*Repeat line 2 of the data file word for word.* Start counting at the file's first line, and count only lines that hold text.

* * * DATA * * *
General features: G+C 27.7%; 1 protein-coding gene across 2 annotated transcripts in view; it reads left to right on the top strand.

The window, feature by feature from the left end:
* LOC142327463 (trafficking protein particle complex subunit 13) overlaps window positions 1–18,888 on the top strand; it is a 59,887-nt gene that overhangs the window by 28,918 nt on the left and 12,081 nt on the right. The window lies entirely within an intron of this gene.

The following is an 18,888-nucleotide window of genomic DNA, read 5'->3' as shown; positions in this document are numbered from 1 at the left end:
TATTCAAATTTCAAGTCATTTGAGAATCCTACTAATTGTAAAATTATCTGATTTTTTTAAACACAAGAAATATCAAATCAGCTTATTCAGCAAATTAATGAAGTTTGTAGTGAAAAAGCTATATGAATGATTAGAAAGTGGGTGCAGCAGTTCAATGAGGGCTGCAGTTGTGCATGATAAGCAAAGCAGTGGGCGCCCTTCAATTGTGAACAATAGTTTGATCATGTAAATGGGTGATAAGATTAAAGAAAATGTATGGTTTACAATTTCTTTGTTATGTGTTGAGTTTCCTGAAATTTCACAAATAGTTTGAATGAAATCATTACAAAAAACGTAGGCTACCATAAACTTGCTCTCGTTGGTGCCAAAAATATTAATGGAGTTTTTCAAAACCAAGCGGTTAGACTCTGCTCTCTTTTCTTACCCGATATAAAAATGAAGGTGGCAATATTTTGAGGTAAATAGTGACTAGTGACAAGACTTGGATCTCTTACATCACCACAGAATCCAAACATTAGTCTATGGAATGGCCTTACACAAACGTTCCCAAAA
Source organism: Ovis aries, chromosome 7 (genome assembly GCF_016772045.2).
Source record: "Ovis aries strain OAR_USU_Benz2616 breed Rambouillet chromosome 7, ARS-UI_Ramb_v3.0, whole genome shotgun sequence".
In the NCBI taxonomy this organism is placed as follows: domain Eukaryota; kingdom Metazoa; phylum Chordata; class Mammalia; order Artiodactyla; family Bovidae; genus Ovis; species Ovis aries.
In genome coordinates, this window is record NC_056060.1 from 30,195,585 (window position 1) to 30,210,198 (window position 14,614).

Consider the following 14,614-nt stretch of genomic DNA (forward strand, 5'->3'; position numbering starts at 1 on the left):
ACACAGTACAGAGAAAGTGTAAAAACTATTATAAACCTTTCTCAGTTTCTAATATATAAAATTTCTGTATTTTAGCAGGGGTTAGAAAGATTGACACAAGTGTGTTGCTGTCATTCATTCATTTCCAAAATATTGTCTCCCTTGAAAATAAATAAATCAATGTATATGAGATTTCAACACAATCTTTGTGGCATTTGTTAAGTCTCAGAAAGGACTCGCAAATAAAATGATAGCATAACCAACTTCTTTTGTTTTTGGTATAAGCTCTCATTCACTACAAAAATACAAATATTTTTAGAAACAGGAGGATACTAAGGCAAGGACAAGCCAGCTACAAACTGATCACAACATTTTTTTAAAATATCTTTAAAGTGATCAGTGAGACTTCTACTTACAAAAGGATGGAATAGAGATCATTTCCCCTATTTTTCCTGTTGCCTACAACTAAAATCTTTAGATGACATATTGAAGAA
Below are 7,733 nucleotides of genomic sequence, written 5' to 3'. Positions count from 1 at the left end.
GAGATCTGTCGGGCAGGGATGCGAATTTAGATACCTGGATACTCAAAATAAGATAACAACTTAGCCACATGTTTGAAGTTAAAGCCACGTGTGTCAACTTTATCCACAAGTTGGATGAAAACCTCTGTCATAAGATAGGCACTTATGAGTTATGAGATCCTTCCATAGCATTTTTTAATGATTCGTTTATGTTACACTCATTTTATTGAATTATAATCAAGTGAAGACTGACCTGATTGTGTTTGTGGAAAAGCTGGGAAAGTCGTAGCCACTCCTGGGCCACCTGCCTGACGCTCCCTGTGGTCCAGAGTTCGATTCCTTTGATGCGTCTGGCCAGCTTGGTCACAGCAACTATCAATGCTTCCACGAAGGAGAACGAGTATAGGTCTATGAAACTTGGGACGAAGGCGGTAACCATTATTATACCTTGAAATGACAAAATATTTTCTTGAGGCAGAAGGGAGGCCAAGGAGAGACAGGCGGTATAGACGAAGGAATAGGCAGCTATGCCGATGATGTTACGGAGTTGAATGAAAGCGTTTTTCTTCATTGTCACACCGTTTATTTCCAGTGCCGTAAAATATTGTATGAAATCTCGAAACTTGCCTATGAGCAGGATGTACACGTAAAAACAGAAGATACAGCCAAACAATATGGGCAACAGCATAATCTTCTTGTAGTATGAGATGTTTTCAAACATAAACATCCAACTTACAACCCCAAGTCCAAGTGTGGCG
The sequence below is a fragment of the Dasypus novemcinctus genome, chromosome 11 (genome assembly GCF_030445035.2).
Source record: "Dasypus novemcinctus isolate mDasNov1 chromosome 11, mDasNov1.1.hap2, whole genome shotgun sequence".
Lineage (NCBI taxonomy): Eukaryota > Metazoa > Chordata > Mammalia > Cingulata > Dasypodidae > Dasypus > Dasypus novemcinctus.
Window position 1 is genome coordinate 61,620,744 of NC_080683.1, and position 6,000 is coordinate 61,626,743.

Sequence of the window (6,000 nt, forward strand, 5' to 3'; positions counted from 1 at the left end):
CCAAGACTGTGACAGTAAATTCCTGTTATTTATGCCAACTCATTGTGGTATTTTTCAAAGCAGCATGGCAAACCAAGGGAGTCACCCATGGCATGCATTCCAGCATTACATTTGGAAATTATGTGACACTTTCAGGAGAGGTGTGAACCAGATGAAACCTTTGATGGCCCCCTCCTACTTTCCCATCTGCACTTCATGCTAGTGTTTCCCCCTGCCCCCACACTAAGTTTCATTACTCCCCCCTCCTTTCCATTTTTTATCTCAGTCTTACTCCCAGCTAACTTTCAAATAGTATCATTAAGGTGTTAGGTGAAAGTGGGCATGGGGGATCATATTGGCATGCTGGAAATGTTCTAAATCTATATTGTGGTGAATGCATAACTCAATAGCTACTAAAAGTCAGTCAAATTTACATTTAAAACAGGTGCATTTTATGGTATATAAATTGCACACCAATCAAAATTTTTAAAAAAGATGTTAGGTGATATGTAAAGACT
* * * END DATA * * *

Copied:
The window, feature by feature from the left end: